In the spirit of Women's Day and with the theme 'Inspire Inclusion' at heart, we reflected on the significant journey toward gender equality in the workforce from 2016 to 2024. We think a strong indicator for this is Female Labor Force Participation Ratio (FLPR).

So we analysed over 5.8 million anonymised greytHR user records, collectively for all industries across India. And tried to understand the variance in FLPRs across the eight year period. 5.8 million is a sizeable cohort that projects workforce diversity patterns in businesses.

Through the comprehensive data from greytHR, we gain a layered understanding of female participation across industries. This reflection isn't just about looking at the numbers; it's about inspiring a movement towards a more inclusive working world.

Table of Contents

Background: What is FLPR and Why Does it Matter

The Female Labor Force Participation Rate (FLPR) measures the percentage of women who are actively engaged in the labor market, either by working or actively seeking employment, relative to the total female population within a working age range, typically 15 years and older. It is a crucial indicator of gender equality and economic empowerment in a country. High FLPR is significant because it contributes to economic growth, reduces poverty, promotes gender equality, and ensures a more equitable distribution of income.

The significance of the Female Labor Force Participation Rate (FLPR) extends beyond economic indicators, reflecting social and cultural transformations throughout history. Historically, women's participation in the workforce has been shaped by societal norms, educational opportunities, and legal rights. Recognizing the importance of FLPR, international organizations and governments have implemented policies aimed at increasing female employment, recognizing its role in achieving sustainable economic growth, reducing poverty, and promoting gender equality. High FLPR is a testament to progress in dismantling barriers to women's full economic participation, showcasing the ongoing journey towards more inclusive and equitable societies.

Methodology of Analysis

We collected 5.8 million records across our customers over a 9 year timeline - 2016 to 2024. This data was anonymised, and viewed in aggregates, to maintain sanctity.

We looked at the gender ratio across industries and locations and see if some patterns emerge. We put further cuts on industry, locations, company sizes to see if the trends varied accordingly.

During the analysis, we used the Covid timeline as a marker to check any correlations in gender-wise employment ratios.

Analysis: The State of Female Participation: Mixed Landscape of Progress and Decline

Female-Participation-Mixed-Landscape-of-Progress-and-Decline

This chart illustrates the overall trend of female participation across all industries from 2016 to 2024, highlighting a concerning decline in recent years.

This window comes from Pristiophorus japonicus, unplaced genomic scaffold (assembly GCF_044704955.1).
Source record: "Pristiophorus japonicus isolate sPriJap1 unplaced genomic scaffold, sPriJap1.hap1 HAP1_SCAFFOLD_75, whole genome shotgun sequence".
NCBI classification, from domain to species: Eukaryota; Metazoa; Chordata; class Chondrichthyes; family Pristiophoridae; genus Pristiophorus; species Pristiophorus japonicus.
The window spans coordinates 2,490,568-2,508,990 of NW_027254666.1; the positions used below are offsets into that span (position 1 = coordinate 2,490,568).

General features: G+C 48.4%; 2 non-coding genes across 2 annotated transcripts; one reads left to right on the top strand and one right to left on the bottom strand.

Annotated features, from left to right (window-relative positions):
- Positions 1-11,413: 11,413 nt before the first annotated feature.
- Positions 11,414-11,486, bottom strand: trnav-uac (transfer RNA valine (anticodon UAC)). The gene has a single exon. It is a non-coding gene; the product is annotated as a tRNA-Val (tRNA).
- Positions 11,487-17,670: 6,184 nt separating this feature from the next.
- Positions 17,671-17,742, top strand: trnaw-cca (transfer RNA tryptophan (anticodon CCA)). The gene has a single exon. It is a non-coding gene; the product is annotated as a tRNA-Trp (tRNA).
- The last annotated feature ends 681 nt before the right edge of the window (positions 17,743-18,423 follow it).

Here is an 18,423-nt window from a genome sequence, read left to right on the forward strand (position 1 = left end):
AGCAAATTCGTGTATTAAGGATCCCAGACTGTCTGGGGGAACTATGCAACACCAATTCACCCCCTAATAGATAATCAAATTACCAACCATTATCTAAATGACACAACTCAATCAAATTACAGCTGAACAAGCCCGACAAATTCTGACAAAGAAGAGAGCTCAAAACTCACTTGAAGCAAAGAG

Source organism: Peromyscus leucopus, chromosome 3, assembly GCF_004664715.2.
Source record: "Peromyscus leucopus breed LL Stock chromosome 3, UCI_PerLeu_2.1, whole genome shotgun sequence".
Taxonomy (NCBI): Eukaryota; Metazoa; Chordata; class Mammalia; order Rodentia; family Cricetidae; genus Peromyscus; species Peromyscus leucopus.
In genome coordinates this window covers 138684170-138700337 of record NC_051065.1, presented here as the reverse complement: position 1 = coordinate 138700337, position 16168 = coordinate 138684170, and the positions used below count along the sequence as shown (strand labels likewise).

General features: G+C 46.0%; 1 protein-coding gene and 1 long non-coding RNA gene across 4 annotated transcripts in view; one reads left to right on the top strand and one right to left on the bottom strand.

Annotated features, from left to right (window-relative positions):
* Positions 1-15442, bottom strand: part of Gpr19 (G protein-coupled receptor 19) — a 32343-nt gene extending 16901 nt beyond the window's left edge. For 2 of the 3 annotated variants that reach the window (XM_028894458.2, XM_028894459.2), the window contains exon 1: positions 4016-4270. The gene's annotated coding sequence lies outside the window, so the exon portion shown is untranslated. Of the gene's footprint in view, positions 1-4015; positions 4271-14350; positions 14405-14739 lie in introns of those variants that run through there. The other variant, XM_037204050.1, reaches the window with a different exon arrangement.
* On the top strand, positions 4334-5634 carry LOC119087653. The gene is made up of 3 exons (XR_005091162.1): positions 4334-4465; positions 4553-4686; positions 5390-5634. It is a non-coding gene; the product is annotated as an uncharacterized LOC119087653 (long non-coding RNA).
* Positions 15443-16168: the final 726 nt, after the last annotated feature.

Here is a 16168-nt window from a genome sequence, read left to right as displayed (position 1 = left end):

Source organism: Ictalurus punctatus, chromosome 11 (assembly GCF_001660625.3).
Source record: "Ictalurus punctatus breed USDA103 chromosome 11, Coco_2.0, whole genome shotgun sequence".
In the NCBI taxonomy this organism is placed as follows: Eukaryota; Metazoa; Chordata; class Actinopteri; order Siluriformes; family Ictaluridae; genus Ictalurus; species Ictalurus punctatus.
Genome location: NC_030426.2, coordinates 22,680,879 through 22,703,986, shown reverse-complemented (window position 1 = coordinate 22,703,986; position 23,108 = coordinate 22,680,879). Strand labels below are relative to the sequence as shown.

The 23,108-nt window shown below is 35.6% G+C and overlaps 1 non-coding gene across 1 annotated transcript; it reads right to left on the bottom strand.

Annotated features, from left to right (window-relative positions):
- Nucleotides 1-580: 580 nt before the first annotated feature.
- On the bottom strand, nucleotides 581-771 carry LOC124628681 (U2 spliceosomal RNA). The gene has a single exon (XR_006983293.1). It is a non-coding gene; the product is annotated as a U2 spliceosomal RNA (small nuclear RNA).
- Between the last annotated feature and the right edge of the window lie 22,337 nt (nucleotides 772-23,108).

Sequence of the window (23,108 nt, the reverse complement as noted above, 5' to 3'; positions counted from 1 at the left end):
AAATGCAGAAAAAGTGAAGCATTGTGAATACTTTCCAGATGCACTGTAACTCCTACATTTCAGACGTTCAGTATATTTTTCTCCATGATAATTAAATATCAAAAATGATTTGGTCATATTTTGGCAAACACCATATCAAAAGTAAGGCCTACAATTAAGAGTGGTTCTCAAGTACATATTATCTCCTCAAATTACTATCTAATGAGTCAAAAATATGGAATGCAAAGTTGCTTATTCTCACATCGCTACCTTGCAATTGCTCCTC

From 2016 and 2020, a significant uptick in female participation driven by certain sectors, notably Internet Publishing, Private Equity, and the Textiles Industry, was observed. This surge can be attributed to progressive workplace policies, increased technological accessibility, and a broader societal push towards gender equality, fostering environments where women could thrive professionally.

Conversely, sectors such as Advertising and PR, Agriculture, and Automobile Dealership witnessed declines due to economic challenges, technological disruptions, and inadequate alignment of educational opportunities with industry needs. These patterns underscore the complex interplay of economic, technological, and social dynamics influencing female workforce participation, highlighting the critical need for inclusive policies and equitable growth opportunities to sustain and enhance gender diversity across all industries.

Effect of Covid’19 on FLPR

The gains achieved in 2019 and 2020 were lost due to COVID-19 pandemic. A report by the Center for Sustainable Employment at Azim Premji University in India showed that during the first lockdown in 2020, only 7 percent of men lost their jobs, compared to 47 per cent of women who lost their jobs and did not return to work by the end of the year (2)

The trend of female participation from 2022 to 2024 reveals a flat trend of participation hovering around 25.58% by 2024. This pattern indicates female workforce hiring has not revived from the impact of global pandemic. Trend above is also validated by the ADBI's report which indicates that in India, female labor force participation is around 23% in 2021-2022 (1)​​. This context underscores the need for initiatives that enhance formal skill training and social security benefits, which are particularly scarce for women in India.

Sectors Leading and Lagging Behind

The landscape of female participation is varied, with certain industries showcasing more inclusive environments than others.

Top Performing Industries

Avg-Female-Participation-in-Top5-Industries

This chart showcases the industries with the highest average female participation rates, indicating sectors where women are more inclusively represented.

Non-profit/NGO, Education, and Recreation lead with the highest average female participation rates, reflecting sectors that have embraced gender diversity more effectively. Department Stores (Retail) and Legal sectors also show promising levels of female inclusion, indicating progress in traditionally male-dominated fields.

Industries Needing Attention

Industries-with-lowest-avg-female-population

Conversely, this chart highlights industries with the lowest average female participation rates, pinpointing areas where efforts to enhance gender diversity are most needed.

Newspaper Publishers, Machinery, and Chemicals are among the industries with the lowest levels of female participation, highlighting significant gender disparities. Materials and Manufacturing sectors similarly show room for improvement, signaling the need for gender-focused initiatives.